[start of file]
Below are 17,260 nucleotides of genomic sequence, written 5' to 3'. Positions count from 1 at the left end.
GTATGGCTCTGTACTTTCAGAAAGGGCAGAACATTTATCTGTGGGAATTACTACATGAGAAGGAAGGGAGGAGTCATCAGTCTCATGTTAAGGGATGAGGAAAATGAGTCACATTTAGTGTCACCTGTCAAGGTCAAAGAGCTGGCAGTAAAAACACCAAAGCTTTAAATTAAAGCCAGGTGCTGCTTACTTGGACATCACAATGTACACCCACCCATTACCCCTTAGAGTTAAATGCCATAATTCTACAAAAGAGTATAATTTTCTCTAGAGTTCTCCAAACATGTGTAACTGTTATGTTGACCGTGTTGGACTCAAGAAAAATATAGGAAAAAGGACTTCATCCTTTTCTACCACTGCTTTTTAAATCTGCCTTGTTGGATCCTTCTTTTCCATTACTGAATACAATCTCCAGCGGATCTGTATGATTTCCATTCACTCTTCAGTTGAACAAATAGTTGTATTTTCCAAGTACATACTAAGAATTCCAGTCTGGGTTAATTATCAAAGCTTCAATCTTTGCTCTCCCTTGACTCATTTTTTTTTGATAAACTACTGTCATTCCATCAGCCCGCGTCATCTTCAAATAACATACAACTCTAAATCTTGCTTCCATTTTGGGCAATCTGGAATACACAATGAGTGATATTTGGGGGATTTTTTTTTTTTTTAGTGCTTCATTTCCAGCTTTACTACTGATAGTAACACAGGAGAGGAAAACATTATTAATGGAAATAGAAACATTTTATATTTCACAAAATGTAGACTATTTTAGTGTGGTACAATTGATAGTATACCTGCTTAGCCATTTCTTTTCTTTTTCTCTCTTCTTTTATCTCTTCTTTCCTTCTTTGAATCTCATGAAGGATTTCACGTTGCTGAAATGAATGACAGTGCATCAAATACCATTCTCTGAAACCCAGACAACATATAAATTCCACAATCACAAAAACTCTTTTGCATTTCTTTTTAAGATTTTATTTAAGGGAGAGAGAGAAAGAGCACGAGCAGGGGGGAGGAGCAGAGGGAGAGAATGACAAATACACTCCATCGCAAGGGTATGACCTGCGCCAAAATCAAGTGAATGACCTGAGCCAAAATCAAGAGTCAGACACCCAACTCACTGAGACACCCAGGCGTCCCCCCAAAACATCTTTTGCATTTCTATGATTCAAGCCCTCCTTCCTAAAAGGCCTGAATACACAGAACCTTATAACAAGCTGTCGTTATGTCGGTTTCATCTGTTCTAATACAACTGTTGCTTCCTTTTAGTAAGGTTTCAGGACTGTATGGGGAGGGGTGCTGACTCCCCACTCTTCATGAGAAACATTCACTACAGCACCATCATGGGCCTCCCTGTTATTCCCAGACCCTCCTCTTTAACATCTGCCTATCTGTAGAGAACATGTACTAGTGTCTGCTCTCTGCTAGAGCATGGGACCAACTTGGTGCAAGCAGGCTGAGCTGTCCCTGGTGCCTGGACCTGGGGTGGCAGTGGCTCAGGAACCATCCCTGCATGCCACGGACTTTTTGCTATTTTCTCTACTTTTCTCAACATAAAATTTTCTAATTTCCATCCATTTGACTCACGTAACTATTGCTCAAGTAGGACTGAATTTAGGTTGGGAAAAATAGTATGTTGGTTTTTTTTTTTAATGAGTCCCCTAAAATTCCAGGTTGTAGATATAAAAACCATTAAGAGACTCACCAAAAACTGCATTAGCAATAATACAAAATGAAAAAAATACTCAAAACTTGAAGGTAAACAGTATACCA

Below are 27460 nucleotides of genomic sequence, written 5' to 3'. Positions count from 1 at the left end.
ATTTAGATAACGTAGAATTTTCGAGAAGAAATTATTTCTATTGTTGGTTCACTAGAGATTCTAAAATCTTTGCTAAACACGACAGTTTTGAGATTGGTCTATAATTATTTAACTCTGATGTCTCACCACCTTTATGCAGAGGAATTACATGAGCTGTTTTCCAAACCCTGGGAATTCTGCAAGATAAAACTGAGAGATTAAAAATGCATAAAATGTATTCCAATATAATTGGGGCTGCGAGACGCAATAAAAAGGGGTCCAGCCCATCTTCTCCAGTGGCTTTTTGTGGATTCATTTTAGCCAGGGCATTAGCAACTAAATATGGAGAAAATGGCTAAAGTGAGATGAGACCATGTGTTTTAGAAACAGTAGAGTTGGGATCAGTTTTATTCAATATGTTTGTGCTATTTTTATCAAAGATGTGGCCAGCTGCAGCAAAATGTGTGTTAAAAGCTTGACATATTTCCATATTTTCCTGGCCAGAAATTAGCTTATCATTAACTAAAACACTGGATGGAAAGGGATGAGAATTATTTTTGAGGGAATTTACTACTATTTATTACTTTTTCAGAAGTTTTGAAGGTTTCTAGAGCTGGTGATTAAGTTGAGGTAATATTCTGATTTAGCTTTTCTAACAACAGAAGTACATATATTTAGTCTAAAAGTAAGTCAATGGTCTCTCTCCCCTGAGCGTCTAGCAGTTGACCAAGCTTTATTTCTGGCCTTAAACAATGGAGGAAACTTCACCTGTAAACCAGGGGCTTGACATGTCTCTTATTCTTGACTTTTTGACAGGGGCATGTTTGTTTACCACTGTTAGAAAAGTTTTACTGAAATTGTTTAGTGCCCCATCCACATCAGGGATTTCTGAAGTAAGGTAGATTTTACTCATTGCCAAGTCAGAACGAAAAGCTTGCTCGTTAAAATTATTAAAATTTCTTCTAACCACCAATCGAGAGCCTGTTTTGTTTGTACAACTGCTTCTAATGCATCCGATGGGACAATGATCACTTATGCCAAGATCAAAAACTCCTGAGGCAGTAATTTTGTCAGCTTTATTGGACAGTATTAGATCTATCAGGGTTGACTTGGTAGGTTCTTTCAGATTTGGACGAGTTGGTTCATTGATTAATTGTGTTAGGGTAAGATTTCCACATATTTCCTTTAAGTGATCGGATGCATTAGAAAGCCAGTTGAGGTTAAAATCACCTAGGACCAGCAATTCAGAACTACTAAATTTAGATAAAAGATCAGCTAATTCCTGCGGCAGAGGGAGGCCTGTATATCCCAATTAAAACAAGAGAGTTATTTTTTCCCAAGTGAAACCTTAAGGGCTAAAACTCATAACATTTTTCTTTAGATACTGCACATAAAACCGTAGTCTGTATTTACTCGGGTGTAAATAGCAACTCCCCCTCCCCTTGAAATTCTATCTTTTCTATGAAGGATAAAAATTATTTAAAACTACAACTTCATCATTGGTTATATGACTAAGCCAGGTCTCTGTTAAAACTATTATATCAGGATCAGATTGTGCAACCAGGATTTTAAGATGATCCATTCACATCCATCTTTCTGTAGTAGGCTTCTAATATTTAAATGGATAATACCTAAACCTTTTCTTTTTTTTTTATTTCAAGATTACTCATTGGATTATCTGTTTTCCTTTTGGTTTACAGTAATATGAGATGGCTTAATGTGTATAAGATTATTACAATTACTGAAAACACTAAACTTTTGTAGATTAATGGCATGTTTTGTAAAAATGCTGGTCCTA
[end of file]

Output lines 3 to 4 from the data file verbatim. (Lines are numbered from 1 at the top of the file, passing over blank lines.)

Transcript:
Below are 27460 nucleotides of genomic sequence, written 5' to 3'. Positions count from 1 at the left end.
ATTTAGATAACGTAGAATTTTCGAGAAGAAATTATTTCTATTGTTGGTTCACTAGAGATTCTAAAATCTTTGCTAAACACGACAGTTTTGAGATTGGTCTATAATTATTTAACTCTGATGTCTCACCACCTTTATGCAGAGGAATTACATGAGCTGTTTTCCAAACCCTGGGAATTCTGCAAGATAAAACTGAGAGATTAAAAATGCATAAAATGTATTCCAATATAATTGGGGCTGCGAGACGCAATAAAAAGGGGTCCAGCCCATCTTCTCCAGTGGCTTTTTGTGGATTCATTTTAGCCAGGGCATTAGCAACTAAATATGGAGAAAATGGCTAAAGTGAGATGAGACCATGTGTTTTAGAAACAGTAGAGTTGGGATCAGTTTTATTCAATATGTTTGTGCTATTTTTATCAAAGATGTGGCCAGCTGCAGCAAAATGTGTGTTAAAAGCTTGACATATTTCCATATTTTCCTGGCCAGAAATTAGCTTATCATTAACTAAAACACTGGATGGAAAGGGATGAGAATTATTTTTGAGGGAATTTACTACTATTTATTACTTTTTCAGAAGTTTTGAAGGTTTCTAGAGCTGGTGATTAAGTTGAGGTAATATTCTGATTTAGCTTTTCTAACAACAGAAGTACATATATTTAGTCTAAAAGTAAGTCAATGGTCTCTCTCCCCTGAGCGTCTAGCAGTTGACCAAGCTTTATTTCTGGCCTTAAACAATGGAGGAAACTTCACCTGTAAACCAGGGGCTTGACATGTCTCTTATTCTTGACTTTTTGACAGGGGCATGTTTGTTTACCACTGTTAGAAAAGTTTTACTGAAATTGTTTAGTGCCCCATCCACATCAGGGATTTCTGAAGTAAGGTAGATTTTACTCATTGCCAAGTCAGAACGAAAAGCTTGCTCGTTAAAATTATTAAAATTTCTTCTAACCACCAATCGAGAGCCTGTTTTGTTTGTACAACTGCTTCTAATGCATCCGATGGGACAATGATCACTTATGCCAAGATCAAAAACTCCTGAGGCAGTAATTTTGTCAGCTTTATTGGACAGTATTAGATCTATCAGGGTTGACTTGGTAGGTTCTTTCAGATTTGGACGAGTTGGTTCATTGATTAATTGTGTTAGGGTAAGATTTCCACATATTTCCTTTAAGTGATCGGATGCATTAGAAAGCCAGTTGAGGTTAAAATCACCTAGGACCAGCAATTCAGAACTACTAAATTTAGATAAAAGATCAGCTAATTCCTGCGGCAGAGGGAGGCCTGTATATCCCAATTAAAACAAGAGAGTTATTTTTTCCCAAGTGAAACCTTAAGGGCTAAAACTCATAACATTTTTCTTTAGATACTGCACATAAAACCGTAGTCTGTATTTACTCGGGTGTAAATAGCAACTCCCCCTCCCCTTGAAATTCTATCTTTTCTATGAAGGATAAAAATTATTTAAAACTACAACTTCATCATTGGTTATATGACTAAGCCAGGTCTCTGTTAAAACTATTATATCAGGATCAGATTGTGCAACCAGGATTTTAAGATGATCCATTCACATCCATCTTTCTGTAGTAGGCTTCTAATATTTAAATGGATAATACCTAAACCTTTTCTTTTTTTTTTATTTCAAGATTACTCATTGGATTATCTGTTTTCCTTTTGGTTTACAGTAATATGAGATGGCTTAATGTGTATAAGATTATTACAATTACTGAAAACACTAAACTTTTGTAGATTAATGGCATGTTTTGTAAAAATGCTGGTCCTA